How To Recession-Proof Your Mortgage

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The Balance / Alice Morgan

Recessions can bring economic uncertainty, and that can impact your ability to make big monthly payments such as mortgages. You can “recession-proof” your mortgage by building cash reserves to cover housing payments for a few months. You could also consider paying off other high-interest debt such as credit cards to allow you to focus on mortgage payments if and when a cash crunch hits.

Key Takeaways

  • Unemployment tends to rise during a recession. If you lose your job, paying off your mortgage can become difficult.
  • Recession-proof your mortgage by building an emergency fund totaling 30% of your annual income, or two years’ worth of mortgage payment
  • Consider paying down high-interest debt so you have more cash flow to cover mortgage payments during a recession.
  • Reach out to your lender if you fall behind on mortgage payments. There are several programs available that provide relief to struggling homeowners.  

How a Recession Impacts Your Mortgage

Recessions are a slowdown in economic activity and are usually accompanied by a decline in financial markets, including the housing market. They are marked by reduced consumer spending. People are often reluctant to buy goods and borrow money. So in order to stimulate the economy, the Federal Reserve will lower interest rates. This helps increase consumer confidence and encourage borrowing and investing.  

As a result, mortgage rates tend to fall during a recession. This doesn’t directly impact existing homeowners with fixed-rate mortgages. However, it’s good news for those with adjustable-rate mortgages or prospective homeowners looking to buy. 


Though counterintuitive, recessions can be a great time to buy property—not only because of lower rates, but lower home prices and less competition as well.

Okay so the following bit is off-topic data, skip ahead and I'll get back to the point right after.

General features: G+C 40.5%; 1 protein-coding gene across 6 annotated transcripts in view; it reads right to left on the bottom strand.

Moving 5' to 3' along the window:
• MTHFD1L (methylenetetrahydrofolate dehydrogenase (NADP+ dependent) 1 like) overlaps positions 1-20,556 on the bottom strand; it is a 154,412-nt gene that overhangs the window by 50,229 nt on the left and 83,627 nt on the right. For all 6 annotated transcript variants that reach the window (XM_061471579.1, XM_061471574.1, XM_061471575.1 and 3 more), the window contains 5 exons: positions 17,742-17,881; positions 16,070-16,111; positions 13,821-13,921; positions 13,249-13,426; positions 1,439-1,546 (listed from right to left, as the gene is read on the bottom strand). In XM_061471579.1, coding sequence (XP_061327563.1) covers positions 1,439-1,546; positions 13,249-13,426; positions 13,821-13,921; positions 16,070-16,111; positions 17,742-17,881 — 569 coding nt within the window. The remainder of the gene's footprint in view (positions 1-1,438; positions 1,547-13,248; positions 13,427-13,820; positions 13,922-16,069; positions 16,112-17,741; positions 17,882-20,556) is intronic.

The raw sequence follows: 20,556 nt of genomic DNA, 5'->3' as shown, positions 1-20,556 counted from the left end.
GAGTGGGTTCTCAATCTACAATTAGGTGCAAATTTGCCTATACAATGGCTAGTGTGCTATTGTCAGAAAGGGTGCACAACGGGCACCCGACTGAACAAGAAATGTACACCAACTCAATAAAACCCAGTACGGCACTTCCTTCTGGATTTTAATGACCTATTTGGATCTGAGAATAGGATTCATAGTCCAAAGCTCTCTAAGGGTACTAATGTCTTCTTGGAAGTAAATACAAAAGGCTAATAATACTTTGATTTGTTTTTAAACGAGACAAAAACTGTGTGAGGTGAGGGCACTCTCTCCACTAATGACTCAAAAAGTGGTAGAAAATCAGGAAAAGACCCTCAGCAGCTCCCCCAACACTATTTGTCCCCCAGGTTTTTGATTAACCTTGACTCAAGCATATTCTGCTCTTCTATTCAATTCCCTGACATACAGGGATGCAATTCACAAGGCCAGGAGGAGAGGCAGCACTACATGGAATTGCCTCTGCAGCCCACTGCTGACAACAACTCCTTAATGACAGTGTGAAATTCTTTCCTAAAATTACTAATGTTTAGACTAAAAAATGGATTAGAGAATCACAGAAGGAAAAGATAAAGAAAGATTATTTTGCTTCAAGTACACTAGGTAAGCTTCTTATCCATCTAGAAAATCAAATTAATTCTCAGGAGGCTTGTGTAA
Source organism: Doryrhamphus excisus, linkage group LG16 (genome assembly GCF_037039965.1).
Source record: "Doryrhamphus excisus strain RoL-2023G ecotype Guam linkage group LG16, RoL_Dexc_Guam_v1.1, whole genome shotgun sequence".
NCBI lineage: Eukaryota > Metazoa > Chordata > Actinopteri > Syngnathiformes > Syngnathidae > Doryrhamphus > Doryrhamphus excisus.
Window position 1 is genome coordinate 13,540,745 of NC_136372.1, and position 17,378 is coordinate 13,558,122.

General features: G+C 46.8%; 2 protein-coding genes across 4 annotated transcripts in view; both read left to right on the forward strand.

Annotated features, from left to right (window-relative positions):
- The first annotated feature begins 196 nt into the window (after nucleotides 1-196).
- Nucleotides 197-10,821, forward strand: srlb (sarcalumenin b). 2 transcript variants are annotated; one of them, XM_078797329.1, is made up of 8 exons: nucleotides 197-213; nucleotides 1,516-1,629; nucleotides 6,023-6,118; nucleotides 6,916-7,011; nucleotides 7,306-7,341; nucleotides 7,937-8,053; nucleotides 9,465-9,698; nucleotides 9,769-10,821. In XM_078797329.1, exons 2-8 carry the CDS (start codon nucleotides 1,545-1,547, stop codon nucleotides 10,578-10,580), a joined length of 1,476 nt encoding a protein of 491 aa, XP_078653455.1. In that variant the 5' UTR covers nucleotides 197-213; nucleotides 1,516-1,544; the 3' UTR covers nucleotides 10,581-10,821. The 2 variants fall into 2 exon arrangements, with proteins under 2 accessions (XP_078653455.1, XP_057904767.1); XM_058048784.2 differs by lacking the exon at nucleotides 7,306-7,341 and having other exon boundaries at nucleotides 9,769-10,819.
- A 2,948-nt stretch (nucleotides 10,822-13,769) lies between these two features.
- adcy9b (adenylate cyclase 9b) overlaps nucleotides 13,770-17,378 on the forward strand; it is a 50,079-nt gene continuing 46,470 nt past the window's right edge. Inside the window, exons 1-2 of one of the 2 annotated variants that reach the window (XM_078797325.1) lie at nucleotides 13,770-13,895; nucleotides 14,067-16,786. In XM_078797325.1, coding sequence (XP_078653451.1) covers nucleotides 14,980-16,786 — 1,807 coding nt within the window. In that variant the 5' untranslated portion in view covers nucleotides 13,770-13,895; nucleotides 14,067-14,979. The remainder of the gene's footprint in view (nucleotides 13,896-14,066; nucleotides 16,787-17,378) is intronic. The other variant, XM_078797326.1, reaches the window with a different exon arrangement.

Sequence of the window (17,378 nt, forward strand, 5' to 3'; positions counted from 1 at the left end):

On the other hand, it can also be a risky time to have a mortgage. The Great Recession of 2008 is a prime example. During that recession, many homeowners owed more on their mortgages than their homes were worth (this is known as negative equity or being “underwater”). With many businesses cutting workers and driving up unemployment, homeowners who could no longer keep up with mortgage payments were forced to foreclose because options such as refinancing or short sale weren’t possible.

Though the Great Recession was the direct result of risky mortgage lending, any recession can present similar challenges for mortgage holders. Which is why it’s important to mitigate these risks if a recession seems likely.

How To Recession-Proof Your Mortgage

If you’re worried about how an impending recession could impact your mortgage, you can prepare for it  by taking some steps to protect yourself. If you face difficulty paying your mortgage due to the effects of a recession, there is help available. 

What To Do Before a Recession

If you have extra cash in hand, you may choose to spend it or invest it. But if a recession is looming, it’s a good idea to set  aside some extra cash for the “just in case” scenarios, such as losing your job, according to Keith Spencer, CFP and owner of Spencer Financial Planning

“One of the best ways to recession-proof your mortgage and house is to hold enough cash to be able to pay your mortgage for a period of time while you search for a new job,” Spencer said.


Though not for everyone, a good rule of thumb is to set aside the greater of 30% your annual gross income, or two years’ worth of housing payments.

Another helpful step to take in preparation of a recession is paying off any high-interest debt such as credit cards or personal loans, said George Jameson, CFP and financial advisor at Blackbridge Financial. This will help increase your cash flow, as well as limit the number of obligations you need to worry about if money gets tight.

If possible, cutting back on non-essential expenses and increasing income through a side business or freelancing can be other alternatives that work for some people.

What To Do During a Recession

In the midst of a recession, if you experience financial hardship and struggle to pay your mortgage, it’s important to reach out to your mortgage holder and ask about your options as soon as possible.